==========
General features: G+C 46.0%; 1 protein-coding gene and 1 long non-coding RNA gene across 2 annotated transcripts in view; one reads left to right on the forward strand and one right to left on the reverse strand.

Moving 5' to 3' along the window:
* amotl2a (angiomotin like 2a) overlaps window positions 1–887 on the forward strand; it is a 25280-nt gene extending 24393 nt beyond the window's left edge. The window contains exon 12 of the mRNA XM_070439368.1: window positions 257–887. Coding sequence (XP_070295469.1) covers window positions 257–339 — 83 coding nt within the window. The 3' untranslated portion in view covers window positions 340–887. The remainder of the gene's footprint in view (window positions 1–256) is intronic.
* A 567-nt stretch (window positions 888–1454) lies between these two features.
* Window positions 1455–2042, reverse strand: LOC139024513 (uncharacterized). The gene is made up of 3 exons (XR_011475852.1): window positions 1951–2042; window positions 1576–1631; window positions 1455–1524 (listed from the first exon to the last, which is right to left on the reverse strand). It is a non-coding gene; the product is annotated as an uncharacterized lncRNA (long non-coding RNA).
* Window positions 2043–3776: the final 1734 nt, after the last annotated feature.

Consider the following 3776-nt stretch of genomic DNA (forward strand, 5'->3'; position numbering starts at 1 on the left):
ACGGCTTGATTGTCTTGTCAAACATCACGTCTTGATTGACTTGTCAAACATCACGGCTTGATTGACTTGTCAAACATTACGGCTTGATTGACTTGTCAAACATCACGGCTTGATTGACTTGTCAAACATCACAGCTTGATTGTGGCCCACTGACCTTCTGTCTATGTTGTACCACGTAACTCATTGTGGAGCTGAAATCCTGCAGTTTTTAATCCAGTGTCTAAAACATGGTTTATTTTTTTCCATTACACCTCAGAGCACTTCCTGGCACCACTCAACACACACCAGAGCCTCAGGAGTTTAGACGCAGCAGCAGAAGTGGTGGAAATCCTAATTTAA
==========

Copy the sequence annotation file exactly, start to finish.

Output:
General features: G+C 46.0%; 1 protein-coding gene and 1 long non-coding RNA gene across 2 annotated transcripts in view; one reads left to right on the forward strand and one right to left on the reverse strand.

Moving 5' to 3' along the window:
* amotl2a (angiomotin like 2a) overlaps window positions 1–887 on the forward strand; it is a 25280-nt gene extending 24393 nt beyond the window's left edge. The window contains exon 12 of the mRNA XM_070439368.1: window positions 257–887. Coding sequence (XP_070295469.1) covers window positions 257–339 — 83 coding nt within the window. The 3' untranslated portion in view covers window positions 340–887. The remainder of the gene's footprint in view (window positions 1–256) is intronic.
* A 567-nt stretch (window positions 888–1454) lies between these two features.
* Window positions 1455–2042, reverse strand: LOC139024513 (uncharacterized). The gene is made up of 3 exons (XR_011475852.1): window positions 1951–2042; window positions 1576–1631; window positions 1455–1524 (listed from the first exon to the last, which is right to left on the reverse strand). It is a non-coding gene; the product is annotated as an uncharacterized lncRNA (long non-coding RNA).
* Window positions 2043–3776: the final 1734 nt, after the last annotated feature.

Consider the following 3776-nt stretch of genomic DNA (forward strand, 5'->3'; position numbering starts at 1 on the left):
ACGGCTTGATTGTCTTGTCAAACATCACGTCTTGATTGACTTGTCAAACATCACGGCTTGATTGACTTGTCAAACATTACGGCTTGATTGACTTGTCAAACATCACGGCTTGATTGACTTGTCAAACATCACAGCTTGATTGTGGCCCACTGACCTTCTGTCTATGTTGTACCACGTAACTCATTGTGGAGCTGAAATCCTGCAGTTTTTAATCCAGTGTCTAAAACATGGTTTATTTTTTTCCATTACACCTCAGAGCACTTCCTGGCACCACTCAACACACACCAGAGCCTCAGGAGTTTAGACGCAGCAGCAGAAGTGGTGGAAATCCTAATTTAA